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Bulgaria

Yearbook 1998

1998 BulgariaBulgaria. According to Countryaah, the country began to slowly recover after the political crises and economic chaos of recent years. Prime Minister Ivan Kostov's government succeeded in creating political stability and reducing inflation to 6.1%, compared with 1997, when prices in early spring increased by over 200% a month. One of the main reasons for the success was that the government took a firm grip on the economy, and according to the rules for the specially appointed foreign exchange inspection, the central bank now has to buy and sell the Bulgarian currency live at a fixed value of 1,000 live against the 1D mark. In addition, the central bank was prohibited from lending money directly to the government, which must therefore limit its expenditure to the amount covered by taxes or can be borrowed commercially.

However, the work of introducing a modern market economy was slow. Privatization continued, but there were particular difficulties in the companies that had been bought by the employees, and there they were hesitant to carry out modernization as these often lead to layoffs. Registered unemployment decreased during the year from 14.2% in 1997 to 11%. However, there may be a large number of darkness.

Bulgaria still has a long way to go when it comes to the rights of minorities, especially those of the Roma (gypsies), but a party-wide committee was set up to improve.

At the end of the year, the parliament in Sofia voted by a large majority to abolish the death penalty.

1998 Bulgaria

Bulgaria's attitude towards the government of Macedonia was further strengthened by the end of the year. Sofia rejected that Macedonia should be an independent state and did not accept the use of Macedonian as a national language; therefore, Bulgaria refused to sign documents in Macedonian. This negative attitude prevented the entry into force of 20 economic and cultural agreements between the two countries.

In an effort to improve the economy, the government accepted all guidelines from the IMF to secure continued international loans. In May 1998, support for the agricultural sector was abolished. At the same time, it was decided to privatize the state telecommunications company, several banks and the Bulgarian carrier. The government declared that its goal was to achieve balance in the state's economy. A few weeks later, the IMF granted a loan of DKK 800 million. US $.

The Left joined in a coalition called the Bulgarian Euro-Left, while 4 Liberal parties formed the Liberal Democratic Alliance. General Angel Marin criticized the reduction policy within the military and was replaced by Stoyanov. In July, Army commander Miho Mihov announced a reduction of 1,000 officers over the following months.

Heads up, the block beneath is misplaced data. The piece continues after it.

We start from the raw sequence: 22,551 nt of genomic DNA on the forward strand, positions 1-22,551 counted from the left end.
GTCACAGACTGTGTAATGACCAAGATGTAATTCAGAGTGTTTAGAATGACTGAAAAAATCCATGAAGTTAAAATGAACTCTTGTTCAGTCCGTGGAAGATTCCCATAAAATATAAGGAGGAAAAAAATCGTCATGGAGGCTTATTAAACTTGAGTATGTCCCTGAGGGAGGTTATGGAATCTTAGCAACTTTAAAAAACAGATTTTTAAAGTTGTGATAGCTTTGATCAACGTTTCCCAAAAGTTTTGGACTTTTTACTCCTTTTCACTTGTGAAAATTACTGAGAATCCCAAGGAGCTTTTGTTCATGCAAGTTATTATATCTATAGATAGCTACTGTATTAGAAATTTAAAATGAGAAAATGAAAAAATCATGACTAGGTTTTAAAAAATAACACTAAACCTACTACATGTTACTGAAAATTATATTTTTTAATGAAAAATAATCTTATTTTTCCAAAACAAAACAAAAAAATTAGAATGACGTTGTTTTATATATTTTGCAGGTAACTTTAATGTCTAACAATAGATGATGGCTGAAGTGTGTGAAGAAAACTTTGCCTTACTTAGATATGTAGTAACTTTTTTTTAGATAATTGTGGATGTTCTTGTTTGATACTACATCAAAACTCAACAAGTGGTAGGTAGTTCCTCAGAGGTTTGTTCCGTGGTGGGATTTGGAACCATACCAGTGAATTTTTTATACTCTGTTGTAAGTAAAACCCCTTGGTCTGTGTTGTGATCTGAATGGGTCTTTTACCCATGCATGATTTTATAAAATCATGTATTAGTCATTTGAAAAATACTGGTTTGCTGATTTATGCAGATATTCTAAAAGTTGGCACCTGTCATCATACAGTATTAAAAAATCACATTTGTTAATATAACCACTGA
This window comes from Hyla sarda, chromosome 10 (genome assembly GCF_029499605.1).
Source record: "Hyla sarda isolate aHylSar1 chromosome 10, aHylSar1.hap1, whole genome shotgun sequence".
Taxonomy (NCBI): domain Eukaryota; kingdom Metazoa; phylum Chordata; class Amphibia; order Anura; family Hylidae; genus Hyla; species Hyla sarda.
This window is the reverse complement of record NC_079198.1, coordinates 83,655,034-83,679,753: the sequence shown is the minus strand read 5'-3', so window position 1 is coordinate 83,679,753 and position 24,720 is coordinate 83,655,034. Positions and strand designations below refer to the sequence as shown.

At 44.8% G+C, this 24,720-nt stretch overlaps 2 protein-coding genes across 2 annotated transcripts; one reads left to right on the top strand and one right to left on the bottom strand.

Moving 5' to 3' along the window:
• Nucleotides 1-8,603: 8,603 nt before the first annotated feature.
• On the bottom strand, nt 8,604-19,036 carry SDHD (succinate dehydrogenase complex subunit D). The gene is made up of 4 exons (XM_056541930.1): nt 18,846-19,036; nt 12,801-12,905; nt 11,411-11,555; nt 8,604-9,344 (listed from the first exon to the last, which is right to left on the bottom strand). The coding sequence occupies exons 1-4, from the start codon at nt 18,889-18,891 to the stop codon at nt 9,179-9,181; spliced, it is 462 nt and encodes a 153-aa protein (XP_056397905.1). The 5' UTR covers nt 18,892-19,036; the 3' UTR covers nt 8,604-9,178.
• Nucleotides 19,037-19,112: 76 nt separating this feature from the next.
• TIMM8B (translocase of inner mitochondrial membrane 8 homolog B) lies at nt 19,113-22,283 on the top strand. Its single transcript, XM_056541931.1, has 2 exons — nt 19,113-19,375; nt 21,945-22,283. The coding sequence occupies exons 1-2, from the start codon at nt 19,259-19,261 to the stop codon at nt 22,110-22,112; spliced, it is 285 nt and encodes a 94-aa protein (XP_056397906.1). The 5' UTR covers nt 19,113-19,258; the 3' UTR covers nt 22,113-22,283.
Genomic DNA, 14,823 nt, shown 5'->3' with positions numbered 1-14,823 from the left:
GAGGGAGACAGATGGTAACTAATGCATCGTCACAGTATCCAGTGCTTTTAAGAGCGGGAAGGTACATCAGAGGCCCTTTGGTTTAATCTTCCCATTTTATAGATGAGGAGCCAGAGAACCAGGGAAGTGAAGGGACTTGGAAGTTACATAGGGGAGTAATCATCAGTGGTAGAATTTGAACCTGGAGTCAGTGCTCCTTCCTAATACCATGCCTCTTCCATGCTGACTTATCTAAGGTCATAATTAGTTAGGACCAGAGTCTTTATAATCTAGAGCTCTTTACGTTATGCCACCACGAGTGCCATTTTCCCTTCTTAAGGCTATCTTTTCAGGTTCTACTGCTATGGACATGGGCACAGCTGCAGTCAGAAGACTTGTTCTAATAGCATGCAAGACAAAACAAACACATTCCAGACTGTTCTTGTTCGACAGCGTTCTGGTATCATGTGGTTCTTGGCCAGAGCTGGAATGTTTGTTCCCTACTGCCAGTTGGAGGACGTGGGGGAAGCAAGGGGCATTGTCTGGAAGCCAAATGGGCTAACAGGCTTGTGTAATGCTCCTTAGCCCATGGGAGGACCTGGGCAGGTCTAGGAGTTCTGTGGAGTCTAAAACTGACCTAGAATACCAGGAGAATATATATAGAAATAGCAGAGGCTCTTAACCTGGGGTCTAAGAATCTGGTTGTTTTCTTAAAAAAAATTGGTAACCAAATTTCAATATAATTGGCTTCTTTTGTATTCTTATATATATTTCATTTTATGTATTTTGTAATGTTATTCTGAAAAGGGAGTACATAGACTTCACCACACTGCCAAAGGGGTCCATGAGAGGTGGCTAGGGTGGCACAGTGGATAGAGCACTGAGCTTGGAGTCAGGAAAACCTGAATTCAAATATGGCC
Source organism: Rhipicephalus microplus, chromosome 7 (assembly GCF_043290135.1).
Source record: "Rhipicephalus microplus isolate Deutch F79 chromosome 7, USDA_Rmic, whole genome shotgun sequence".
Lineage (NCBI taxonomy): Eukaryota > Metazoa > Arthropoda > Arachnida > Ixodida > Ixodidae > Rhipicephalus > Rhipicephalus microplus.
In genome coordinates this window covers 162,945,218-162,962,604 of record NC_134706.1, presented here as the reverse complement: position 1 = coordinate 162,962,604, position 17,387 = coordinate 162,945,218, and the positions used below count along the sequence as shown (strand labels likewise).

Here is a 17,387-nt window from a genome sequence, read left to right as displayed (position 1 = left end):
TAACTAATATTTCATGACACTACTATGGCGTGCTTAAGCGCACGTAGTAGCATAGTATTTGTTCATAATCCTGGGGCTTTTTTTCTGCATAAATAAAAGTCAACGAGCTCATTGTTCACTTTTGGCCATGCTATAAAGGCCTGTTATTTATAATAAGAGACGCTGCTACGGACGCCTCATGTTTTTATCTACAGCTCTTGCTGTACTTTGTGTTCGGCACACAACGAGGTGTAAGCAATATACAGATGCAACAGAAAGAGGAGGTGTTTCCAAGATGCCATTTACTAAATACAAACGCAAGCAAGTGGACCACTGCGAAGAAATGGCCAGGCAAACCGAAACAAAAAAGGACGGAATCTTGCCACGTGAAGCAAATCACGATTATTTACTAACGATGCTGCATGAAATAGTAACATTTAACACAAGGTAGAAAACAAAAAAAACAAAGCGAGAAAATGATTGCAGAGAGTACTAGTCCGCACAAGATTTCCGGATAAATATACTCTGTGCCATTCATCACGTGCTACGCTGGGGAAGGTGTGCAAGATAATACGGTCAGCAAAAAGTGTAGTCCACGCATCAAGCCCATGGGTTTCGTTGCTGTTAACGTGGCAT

In November 1999, the EU announced that it was looking for opportunities for the closure of the Kozloduy nuclear power station, which accounts for 45% of the country's electricity. The EU and Bulgaria reached an agreement after which the Russian-built reactors will close in the period 2003-06. The closure of the nuclear power plant is one of the EU conditions for the accession of Bulgaria to the Union, but at the same time it demanded compensation for the closure.

The discharge of cyanide from a Romanian mine in the Danube River, put the whole region in emergency preparedness and caused Sofia to claim financial compensation for the damage caused by the discharge in Bulgaria.

In March 2000, the UN accused Bulgaria, Togo, Rwanda and Burkina Faso of breaking the arms embargo imposed by the UN against Angola. Acc. The UN is Bulgaria's largest source of arms and military training by the UNITA rebels fighting the Angolan government. UNITA pays for these services with diamonds and emeralds - a trade the UN has also banned.

Ex-king Simeon II was crowned king of Bulgaria at the age of 6 in 1943. However, he held the post only until 46. In April 2001 he returned from his exile and started the political movement the Simeon II National Movement. Under the chaotic political conditions of the country, he was elected to the parliamentary elections and inaugurated as prime minister in July of that year. Thus, Simeon Saxe-Coburg became the first former Eastern European monarch to return to power. In his election campaign, he had promised not to work for the reinstatement of the monarchy, but in return to end poverty, unemployment and other social problems that had helped to strangulate Bulgaria since the fall of communism in 1990. However, 100 days after his deployment, he became met by a demonstration with thousands of participants in the streets of Sofia, who objected to the failure of the promises. It was seen as a clear sign of popular discontent when Socialist Georgi Parvanov was elected President that month. This was the lowest turnout since the fall of communism.

Both Romania and Bulgaria expected to be admitted to NATO at the NATO summit in November 2002. During a visit to Bucharest in April of that year, the Prime Minister discussed with his Romanian colleague Ion Iliescu the prospects for both countries joining the alliance. At the summit, the country was invited to accession negotiations, in March 2003 an accession protocol was signed and the country is expected to be formally admitted in the first half of 2004. It participates in the US occupation of Iraq. Ifht. The EU began its accession negotiations in 1999, but did not join the first round of Eastern European countries. Bulgaria hopes to conclude the 2004 accession negotiations. admission in 2007.

The disappointed expectations of Simeon II were clearly expressed at the local elections in the fall of 2003, which became a stinging defeat for his party. By June 2005, parliamentary elections will be held.

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